Office 365 APIs: The Discovery Service

Posted on 12/22/2014 @ 3:19 AM in #SharePoint by | Feedback | 1926 views

This post is not going to make any sense unless you understand OAuth2. Please read OAuth2 for dummies before reading this.

Office 365 APIs are protected by Azure AD, accessible via OAuth. Whether or not you can access any particular resource needs to know the desired scope and client ID.
But, to obtain an access token, you need the resource name/endpoint. Azure AD requires something called as the resourceURI.
The problem is – how to discover these resourceURIs – and that is where the discovery comes in.
Put simply, Discovery Service, is the service you can query using REST, the know about other services.

How does it work?

  1. User logs in, for a first time logon, the user is shown a common consent dialog for all services the app wishes to access. For Office 365 services, you receive access token(s) for each resource you wish to access, but you get a generic refresh token that can be used across all Office 365 services. At this point you get an access token for the discovery service, and a generic reusable refresh token that works across all of Office 365. Cool huh? I thought so too.
  2. You call the discovery service with the access token you got in step #1, and you are presented back a list of service endpoints the user is allowed to access.
  3. Now, with the refresh token you had in step #1 – you can get an access token for any of the services from step #2.

Show me some code

I know, I don’t understand theory unless I see code and understand the code. So, here is the “Easy Microsofty way”, download sample from github, add connected service, hit PLAY – wow it works! What did you learn? Damned near nothing. :-)
This is why I am not a fan of the current github documentation Microsoft is crazy about and sadly they are not listening to my feedback, maybe I am the only one who feels this way. But that aside .. lets learn!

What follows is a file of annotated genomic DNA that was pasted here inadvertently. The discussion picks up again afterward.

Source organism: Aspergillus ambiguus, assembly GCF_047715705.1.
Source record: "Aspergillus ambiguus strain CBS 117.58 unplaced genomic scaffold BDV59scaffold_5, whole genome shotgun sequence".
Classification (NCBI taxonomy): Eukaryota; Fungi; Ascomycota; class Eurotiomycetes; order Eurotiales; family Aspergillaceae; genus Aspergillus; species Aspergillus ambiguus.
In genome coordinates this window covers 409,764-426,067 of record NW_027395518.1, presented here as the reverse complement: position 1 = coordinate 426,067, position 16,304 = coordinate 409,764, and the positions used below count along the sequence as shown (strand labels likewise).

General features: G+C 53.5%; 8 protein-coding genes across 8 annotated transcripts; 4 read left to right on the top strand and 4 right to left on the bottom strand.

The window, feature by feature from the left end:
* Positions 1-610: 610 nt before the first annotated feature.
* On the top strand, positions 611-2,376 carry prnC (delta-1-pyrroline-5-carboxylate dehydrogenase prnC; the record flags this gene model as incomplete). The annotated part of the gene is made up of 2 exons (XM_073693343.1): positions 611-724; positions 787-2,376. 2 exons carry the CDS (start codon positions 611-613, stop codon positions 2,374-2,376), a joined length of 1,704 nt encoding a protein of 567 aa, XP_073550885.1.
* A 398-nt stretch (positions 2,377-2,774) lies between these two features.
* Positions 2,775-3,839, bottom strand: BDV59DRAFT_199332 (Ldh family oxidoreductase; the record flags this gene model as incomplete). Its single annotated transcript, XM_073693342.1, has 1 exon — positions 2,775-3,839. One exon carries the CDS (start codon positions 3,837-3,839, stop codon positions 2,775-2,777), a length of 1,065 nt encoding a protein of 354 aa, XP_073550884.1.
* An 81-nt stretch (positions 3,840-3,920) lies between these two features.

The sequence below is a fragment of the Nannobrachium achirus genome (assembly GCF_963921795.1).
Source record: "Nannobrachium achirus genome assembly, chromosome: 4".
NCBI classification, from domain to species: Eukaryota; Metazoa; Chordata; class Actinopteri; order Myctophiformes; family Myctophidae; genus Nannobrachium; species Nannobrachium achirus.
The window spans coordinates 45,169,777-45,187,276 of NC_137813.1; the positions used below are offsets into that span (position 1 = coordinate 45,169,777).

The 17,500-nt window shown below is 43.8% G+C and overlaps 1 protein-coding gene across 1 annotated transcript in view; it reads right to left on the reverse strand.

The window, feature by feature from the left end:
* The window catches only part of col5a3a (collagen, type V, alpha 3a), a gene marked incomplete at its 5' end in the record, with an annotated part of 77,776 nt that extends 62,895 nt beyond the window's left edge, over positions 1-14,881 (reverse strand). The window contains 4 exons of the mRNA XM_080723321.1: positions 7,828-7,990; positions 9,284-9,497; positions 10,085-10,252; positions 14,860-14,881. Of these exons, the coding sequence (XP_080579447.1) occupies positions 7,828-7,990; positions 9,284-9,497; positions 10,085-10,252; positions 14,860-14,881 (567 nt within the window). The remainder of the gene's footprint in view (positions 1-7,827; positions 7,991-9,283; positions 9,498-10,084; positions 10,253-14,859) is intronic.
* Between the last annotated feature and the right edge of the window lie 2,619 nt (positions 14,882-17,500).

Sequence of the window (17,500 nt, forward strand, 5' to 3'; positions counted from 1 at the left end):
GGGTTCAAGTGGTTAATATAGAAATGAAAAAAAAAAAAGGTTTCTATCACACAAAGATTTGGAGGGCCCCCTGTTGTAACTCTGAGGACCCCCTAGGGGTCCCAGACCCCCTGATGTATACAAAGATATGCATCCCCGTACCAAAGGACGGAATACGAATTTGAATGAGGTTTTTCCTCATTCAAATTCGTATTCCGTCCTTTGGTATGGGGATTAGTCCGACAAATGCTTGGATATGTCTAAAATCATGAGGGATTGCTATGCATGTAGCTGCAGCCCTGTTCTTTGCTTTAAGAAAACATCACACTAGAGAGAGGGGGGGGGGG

To call discovery service, do this -

  1. Create a Visual Studio project – choose a Winforms app. Add connected service for Office 365, grant yourself some permissions. (this will register an app in Azure AD for you – I don’t like the blackboxy nature of this .. and there is a better way .. more on this below)
  2. Add nuget package for ADAL.
  3. Write code like this,
   1:  var discoveryClient = new DiscoveryClient(new Uri("https://api.office.com/discovery/v1.0/me/"),
   2:              () =>
   3:              {
   4:                  string authority = "https://login.windows.net/winsmartsdev.onmicrosoft.com";
   5:                  string clientID = "guidfromazuread";
   6:                  Uri returnURI = new Uri("urifromazuread");
   7:   
   8:                  AuthenticationContext authContext = new AuthenticationContext(authority);
   9:                  AuthenticationResult authResult =
  10:                      authContext.AcquireToken("https://api.office.com/discovery/", clientID, returnURI);
  11:                  return authResult.AccessToken;
  12:              });
  13:  var capabilities = await discoveryClient.DiscoverCapabilitiesAsync();

That’s it! The “capabilities” variable will contain a list of all services the user has access to, and their endpoints/resourceURIs etc.
Calling other Office 365 APIs is similarly easy.

Seems easy huh?

Well – until you see the “guidfromazuread” and “urifromazuread” – well WTF are those? The authority you can sort of guess .. but the GUID and URI .. no way you can guess those jose!

The thing is, when you do the right click/add connected service from Visual Studio – what it does is, it registers your native app in your Office 365 Azure AD. So for all the “dev work” you do, don’t forget to keep cleaning the Azure AD :). Yeah I don’t like it either :-) .. as a control freak developer, I want to know exactly what happens, I do not like blackboxes that leave cow dump droppings along the way for me to clean. ANYWAY .. there is a step by step manual way to do this, I’ll leave that for another day (its past 3AM here). BUT – from there, your already registered app, you can get the redirect URI and client ID from the registered app in Azure AD. There is also a way for your app to discover the redirect URI and client ID.

To get the client ID and return URI from Azure AD, do this -->

Step#1 – Login to Office 365 as admin, go to the right hand top gear, and choose Azure AD. If this is the first time you are doing this, you will be guided through a pretty simple wizard.
Step #2 – Once you are in your Azure AD portal, you should see your app already there. From that registered app, you can get the ClientID and RedirectURI.

Bingo! Now you know how it all works! Have fun!

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